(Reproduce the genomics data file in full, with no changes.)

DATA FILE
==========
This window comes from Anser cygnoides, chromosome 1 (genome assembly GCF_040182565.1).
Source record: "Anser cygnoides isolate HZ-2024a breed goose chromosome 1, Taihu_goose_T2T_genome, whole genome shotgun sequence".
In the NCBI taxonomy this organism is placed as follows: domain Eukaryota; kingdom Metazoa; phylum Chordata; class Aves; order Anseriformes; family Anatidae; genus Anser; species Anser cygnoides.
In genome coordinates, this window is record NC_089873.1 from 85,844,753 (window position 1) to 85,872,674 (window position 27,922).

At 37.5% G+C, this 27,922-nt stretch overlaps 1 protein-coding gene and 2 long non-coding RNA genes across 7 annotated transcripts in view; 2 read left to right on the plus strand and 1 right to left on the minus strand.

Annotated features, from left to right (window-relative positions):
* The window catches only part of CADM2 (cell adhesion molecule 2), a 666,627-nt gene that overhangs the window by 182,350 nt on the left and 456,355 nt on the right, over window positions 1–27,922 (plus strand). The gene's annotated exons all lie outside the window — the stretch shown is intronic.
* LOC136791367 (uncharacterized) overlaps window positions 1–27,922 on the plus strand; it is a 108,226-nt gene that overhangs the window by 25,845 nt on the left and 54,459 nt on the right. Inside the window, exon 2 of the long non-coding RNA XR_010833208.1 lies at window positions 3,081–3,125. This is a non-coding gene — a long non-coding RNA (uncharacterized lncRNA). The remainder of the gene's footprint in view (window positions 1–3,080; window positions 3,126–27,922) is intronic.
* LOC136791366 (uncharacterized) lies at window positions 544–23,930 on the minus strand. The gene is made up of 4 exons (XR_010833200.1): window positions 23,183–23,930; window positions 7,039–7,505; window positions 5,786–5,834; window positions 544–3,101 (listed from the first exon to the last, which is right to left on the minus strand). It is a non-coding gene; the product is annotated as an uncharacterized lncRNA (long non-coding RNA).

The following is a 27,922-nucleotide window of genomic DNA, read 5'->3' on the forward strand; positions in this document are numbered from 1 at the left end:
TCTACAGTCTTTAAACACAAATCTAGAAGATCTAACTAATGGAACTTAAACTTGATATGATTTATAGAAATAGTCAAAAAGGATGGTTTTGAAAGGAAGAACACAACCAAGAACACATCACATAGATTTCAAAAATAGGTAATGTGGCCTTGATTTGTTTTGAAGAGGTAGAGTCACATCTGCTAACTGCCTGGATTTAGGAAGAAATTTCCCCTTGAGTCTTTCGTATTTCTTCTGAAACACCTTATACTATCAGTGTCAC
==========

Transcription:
This window comes from Anser cygnoides, chromosome 1 (genome assembly GCF_040182565.1).
Source record: "Anser cygnoides isolate HZ-2024a breed goose chromosome 1, Taihu_goose_T2T_genome, whole genome shotgun sequence".
In the NCBI taxonomy this organism is placed as follows: domain Eukaryota; kingdom Metazoa; phylum Chordata; class Aves; order Anseriformes; family Anatidae; genus Anser; species Anser cygnoides.
In genome coordinates, this window is record NC_089873.1 from 85,844,753 (window position 1) to 85,872,674 (window position 27,922).

At 37.5% G+C, this 27,922-nt stretch overlaps 1 protein-coding gene and 2 long non-coding RNA genes across 7 annotated transcripts in view; 2 read left to right on the plus strand and 1 right to left on the minus strand.

Annotated features, from left to right (window-relative positions):
* The window catches only part of CADM2 (cell adhesion molecule 2), a 666,627-nt gene that overhangs the window by 182,350 nt on the left and 456,355 nt on the right, over window positions 1–27,922 (plus strand). The gene's annotated exons all lie outside the window — the stretch shown is intronic.
* LOC136791367 (uncharacterized) overlaps window positions 1–27,922 on the plus strand; it is a 108,226-nt gene that overhangs the window by 25,845 nt on the left and 54,459 nt on the right. Inside the window, exon 2 of the long non-coding RNA XR_010833208.1 lies at window positions 3,081–3,125. This is a non-coding gene — a long non-coding RNA (uncharacterized lncRNA). The remainder of the gene's footprint in view (window positions 1–3,080; window positions 3,126–27,922) is intronic.
* LOC136791366 (uncharacterized) lies at window positions 544–23,930 on the minus strand. The gene is made up of 4 exons (XR_010833200.1): window positions 23,183–23,930; window positions 7,039–7,505; window positions 5,786–5,834; window positions 544–3,101 (listed from the first exon to the last, which is right to left on the minus strand). It is a non-coding gene; the product is annotated as an uncharacterized lncRNA (long non-coding RNA).

The following is a 27,922-nucleotide window of genomic DNA, read 5'->3' on the forward strand; positions in this document are numbered from 1 at the left end:
TCTACAGTCTTTAAACACAAATCTAGAAGATCTAACTAATGGAACTTAAACTTGATATGATTTATAGAAATAGTCAAAAAGGATGGTTTTGAAAGGAAGAACACAACCAAGAACACATCACATAGATTTCAAAAATAGGTAATGTGGCCTTGATTTGTTTTGAAGAGGTAGAGTCACATCTGCTAACTGCCTGGATTTAGGAAGAAATTTCCCCTTGAGTCTTTCGTATTTCTTCTGAAACACCTTATACTATCAGTGTCAC